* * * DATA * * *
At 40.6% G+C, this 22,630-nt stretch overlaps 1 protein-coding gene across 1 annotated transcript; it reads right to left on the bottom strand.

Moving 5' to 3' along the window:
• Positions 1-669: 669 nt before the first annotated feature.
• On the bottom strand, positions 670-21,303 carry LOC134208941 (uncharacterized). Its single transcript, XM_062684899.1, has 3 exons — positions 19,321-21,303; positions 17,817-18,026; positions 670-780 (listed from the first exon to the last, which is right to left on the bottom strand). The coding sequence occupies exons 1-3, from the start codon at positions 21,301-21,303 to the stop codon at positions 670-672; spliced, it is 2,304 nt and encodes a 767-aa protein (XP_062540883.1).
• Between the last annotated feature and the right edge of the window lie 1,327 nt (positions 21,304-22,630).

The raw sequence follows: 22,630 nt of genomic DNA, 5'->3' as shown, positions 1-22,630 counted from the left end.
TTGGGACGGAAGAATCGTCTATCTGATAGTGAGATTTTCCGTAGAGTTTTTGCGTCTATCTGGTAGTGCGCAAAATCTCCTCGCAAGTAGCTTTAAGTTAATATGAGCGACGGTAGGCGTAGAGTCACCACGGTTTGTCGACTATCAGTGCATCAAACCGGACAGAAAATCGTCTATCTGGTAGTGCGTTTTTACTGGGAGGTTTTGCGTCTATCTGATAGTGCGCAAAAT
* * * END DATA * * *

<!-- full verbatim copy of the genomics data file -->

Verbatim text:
At 40.6% G+C, this 22,630-nt stretch overlaps 1 protein-coding gene across 1 annotated transcript; it reads right to left on the bottom strand.

Moving 5' to 3' along the window:
• Positions 1-669: 669 nt before the first annotated feature.
• On the bottom strand, positions 670-21,303 carry LOC134208941 (uncharacterized). Its single transcript, XM_062684899.1, has 3 exons — positions 19,321-21,303; positions 17,817-18,026; positions 670-780 (listed from the first exon to the last, which is right to left on the bottom strand). The coding sequence occupies exons 1-3, from the start codon at positions 21,301-21,303 to the stop codon at positions 670-672; spliced, it is 2,304 nt and encodes a 767-aa protein (XP_062540883.1).
• Between the last annotated feature and the right edge of the window lie 1,327 nt (positions 21,304-22,630).

The raw sequence follows: 22,630 nt of genomic DNA, 5'->3' as shown, positions 1-22,630 counted from the left end.
TTGGGACGGAAGAATCGTCTATCTGATAGTGAGATTTTCCGTAGAGTTTTTGCGTCTATCTGGTAGTGCGCAAAATCTCCTCGCAAGTAGCTTTAAGTTAATATGAGCGACGGTAGGCGTAGAGTCACCACGGTTTGTCGACTATCAGTGCATCAAACCGGACAGAAAATCGTCTATCTGGTAGTGCGTTTTTACTGGGAGGTTTTGCGTCTATCTGATAGTGCGCAAAAT